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ORIGINAL ARTICLE
Year : 2020  |  Volume : 15  |  Issue : 3  |  Page : 516-520

Nerve to the zygomaticus major muscle for facial reanimation surgery: A cadaveric study for branching patterns and axonal count


1 Department of Surgery, Plastic and Reconstructive Surgery Unit, Lerdsin Hospital, Bangkok, Thailand
2 Department of Neurosurgery, Prasat Neurological Institute, Bangkok, Thailand
3 Department of Anatomy, Faculty of Medicine, Khon Kaen University, Khon Kaen, Thailand
4 Department of Anatomy, Peripheral Nerve Research Unit, Faculty of Medicine, Chulalongkorn University, Bangkok, Thailand

Correspondence Address:
Dr. Supasid Jirawatnotai
Department of Surgery, Plastic and Reconstructive Surgery Unit, Lerdsin Hospital, 190 Silom Road, Bangrak, Bangkok 10500
Thailand
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Source of Support: None, Conflict of Interest: None


DOI: 10.4103/ajns.AJNS_90_20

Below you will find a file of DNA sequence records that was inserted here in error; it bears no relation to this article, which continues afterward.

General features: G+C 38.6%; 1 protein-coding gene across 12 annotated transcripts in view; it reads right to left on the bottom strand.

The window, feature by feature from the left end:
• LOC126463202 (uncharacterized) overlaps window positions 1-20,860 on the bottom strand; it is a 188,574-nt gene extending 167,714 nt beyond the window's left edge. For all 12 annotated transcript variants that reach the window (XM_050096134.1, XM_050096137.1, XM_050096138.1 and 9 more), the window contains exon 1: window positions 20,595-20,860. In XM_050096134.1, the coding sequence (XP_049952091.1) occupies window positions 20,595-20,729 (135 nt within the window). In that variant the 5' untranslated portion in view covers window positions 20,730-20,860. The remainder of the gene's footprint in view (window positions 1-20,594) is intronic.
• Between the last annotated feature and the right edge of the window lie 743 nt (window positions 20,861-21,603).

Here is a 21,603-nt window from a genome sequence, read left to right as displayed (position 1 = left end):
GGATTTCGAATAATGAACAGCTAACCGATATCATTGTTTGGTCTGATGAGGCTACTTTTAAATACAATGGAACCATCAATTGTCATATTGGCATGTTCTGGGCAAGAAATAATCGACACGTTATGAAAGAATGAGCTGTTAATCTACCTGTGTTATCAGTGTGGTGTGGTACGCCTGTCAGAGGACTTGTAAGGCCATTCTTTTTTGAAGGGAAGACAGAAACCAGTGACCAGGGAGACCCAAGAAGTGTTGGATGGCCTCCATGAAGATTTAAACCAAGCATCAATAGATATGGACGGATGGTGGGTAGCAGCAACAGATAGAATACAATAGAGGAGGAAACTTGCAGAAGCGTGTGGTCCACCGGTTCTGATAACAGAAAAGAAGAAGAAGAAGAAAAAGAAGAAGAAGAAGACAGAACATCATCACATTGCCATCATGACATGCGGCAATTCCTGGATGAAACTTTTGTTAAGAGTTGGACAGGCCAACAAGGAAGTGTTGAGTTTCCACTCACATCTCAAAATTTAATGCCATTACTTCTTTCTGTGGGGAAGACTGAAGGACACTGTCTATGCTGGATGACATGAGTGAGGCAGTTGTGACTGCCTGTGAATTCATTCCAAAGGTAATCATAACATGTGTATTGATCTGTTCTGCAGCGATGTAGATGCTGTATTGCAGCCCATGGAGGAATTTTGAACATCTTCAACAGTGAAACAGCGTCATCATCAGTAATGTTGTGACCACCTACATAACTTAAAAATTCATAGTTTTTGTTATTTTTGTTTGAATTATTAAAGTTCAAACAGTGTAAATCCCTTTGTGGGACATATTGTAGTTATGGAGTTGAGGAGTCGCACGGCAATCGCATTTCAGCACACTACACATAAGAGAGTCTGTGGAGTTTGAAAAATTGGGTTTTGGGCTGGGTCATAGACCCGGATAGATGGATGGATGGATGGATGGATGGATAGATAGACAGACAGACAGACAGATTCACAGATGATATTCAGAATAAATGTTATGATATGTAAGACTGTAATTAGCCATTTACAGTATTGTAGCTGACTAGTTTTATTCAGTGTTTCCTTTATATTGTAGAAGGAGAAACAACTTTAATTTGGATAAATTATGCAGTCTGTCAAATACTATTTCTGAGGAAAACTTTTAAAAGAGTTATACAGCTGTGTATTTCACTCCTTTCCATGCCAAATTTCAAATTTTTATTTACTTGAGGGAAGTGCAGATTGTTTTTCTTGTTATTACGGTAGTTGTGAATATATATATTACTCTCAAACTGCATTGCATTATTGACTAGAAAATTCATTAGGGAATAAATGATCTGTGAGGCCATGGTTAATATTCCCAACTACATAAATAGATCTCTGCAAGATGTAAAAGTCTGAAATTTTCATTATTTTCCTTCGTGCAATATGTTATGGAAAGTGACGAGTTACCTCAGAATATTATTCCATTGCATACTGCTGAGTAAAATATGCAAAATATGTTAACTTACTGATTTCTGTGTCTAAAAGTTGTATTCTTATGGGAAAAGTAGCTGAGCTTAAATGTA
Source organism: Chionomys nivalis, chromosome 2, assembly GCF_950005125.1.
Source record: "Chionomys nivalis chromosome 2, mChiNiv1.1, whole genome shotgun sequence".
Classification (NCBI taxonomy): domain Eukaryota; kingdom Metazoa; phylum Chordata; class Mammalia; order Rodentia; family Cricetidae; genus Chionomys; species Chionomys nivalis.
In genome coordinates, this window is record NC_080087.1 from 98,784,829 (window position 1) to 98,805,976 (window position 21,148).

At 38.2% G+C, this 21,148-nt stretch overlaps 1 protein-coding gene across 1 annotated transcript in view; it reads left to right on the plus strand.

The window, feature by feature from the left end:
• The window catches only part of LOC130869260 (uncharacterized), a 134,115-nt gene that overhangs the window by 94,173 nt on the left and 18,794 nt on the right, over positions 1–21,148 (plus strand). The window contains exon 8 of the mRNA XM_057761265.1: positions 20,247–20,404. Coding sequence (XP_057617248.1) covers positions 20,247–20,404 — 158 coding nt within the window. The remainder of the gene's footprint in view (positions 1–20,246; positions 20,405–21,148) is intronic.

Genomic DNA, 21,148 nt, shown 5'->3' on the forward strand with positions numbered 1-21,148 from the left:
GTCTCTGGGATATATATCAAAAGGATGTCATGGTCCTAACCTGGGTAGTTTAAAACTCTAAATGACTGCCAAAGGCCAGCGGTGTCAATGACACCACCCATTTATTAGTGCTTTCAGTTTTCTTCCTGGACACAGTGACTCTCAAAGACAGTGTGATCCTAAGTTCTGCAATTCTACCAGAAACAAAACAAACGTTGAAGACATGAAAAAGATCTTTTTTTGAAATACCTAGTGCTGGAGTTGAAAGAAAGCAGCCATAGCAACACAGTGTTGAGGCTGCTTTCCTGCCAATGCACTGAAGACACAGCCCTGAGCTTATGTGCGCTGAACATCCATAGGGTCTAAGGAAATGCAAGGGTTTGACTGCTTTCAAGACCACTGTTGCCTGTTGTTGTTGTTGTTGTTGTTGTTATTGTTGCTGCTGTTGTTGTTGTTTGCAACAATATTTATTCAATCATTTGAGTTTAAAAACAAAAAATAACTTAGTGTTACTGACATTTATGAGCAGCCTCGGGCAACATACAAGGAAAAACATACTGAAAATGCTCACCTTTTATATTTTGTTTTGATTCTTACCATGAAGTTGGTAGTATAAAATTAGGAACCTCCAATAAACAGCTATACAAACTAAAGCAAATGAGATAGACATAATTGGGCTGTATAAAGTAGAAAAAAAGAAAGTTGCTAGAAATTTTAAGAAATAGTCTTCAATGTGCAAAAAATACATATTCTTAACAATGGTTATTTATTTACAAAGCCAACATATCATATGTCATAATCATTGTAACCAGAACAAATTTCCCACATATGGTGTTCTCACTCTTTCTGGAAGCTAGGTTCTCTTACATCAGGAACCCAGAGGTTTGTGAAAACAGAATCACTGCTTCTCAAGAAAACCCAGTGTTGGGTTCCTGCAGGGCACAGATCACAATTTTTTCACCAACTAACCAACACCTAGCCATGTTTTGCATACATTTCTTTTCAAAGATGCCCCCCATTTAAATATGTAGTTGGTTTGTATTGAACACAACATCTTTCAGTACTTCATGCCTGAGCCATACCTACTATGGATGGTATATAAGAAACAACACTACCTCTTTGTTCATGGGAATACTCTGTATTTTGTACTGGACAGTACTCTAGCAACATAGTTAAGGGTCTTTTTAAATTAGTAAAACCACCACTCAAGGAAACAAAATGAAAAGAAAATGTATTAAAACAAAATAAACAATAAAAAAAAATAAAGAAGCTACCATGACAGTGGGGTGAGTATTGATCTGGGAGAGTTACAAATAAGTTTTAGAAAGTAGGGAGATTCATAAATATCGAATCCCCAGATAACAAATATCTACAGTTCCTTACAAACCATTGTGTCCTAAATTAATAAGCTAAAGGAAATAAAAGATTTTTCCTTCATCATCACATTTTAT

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Background: In facial reanimation surgery, higher donor facial nerve axonal load yields a superior outcome. Nerves supplying the zygomaticus major muscle are primary donors for the grafting procedure; however, their topography has not been studied in detail. This study identified potential donor nerves by quantifying axon loads of the zygomaticus major muscle through histological analysis of cadaveric specimens. Materials and Methods: Forty-three hemifaces from 26 fresh human cadavers were studied. Branching patterns of nerves were classified according to their shapes. All branches of interest were sectioned and stained for an axon count. The potential donors were mapped into each tributary of nerves supplying the zygomaticus major. Results: Branching patterns were categorized into five types: Y-type (28%), X-type (28%), H-type (19%), E-type (14%), and F-type (11%). The mean number of axons in the most superiorly and proximally located main branches was 1387.33 ± 406.59 in Y-type, 1021.42 ± 187.79 in X-type, 1222.75 ± 193.82 in H-type, 1496.17 ± 364.567 in E-type, and 1353.40 ± 256.07 in F-type (P > 0.05). A topographic relation between facial nerves supplying the zygomaticus major muscle and their mean axonal load was illustrated. The zygomatic/buccal branches were found within 5 mm from Zuker's point in 100% of X-, Y-, H-, and E-type and 75% of F-type specimens. Conclusions: Most proximal facial nerve branches supplying the zygomaticus major, arising at the anterior border of a parotid gland, contained over 900 axons in all five branching types. The primary subbranches may be used in selected cases if donor weakness is a concern. Further, our study provides evidence that demonstrates the precision of Zuker's point.


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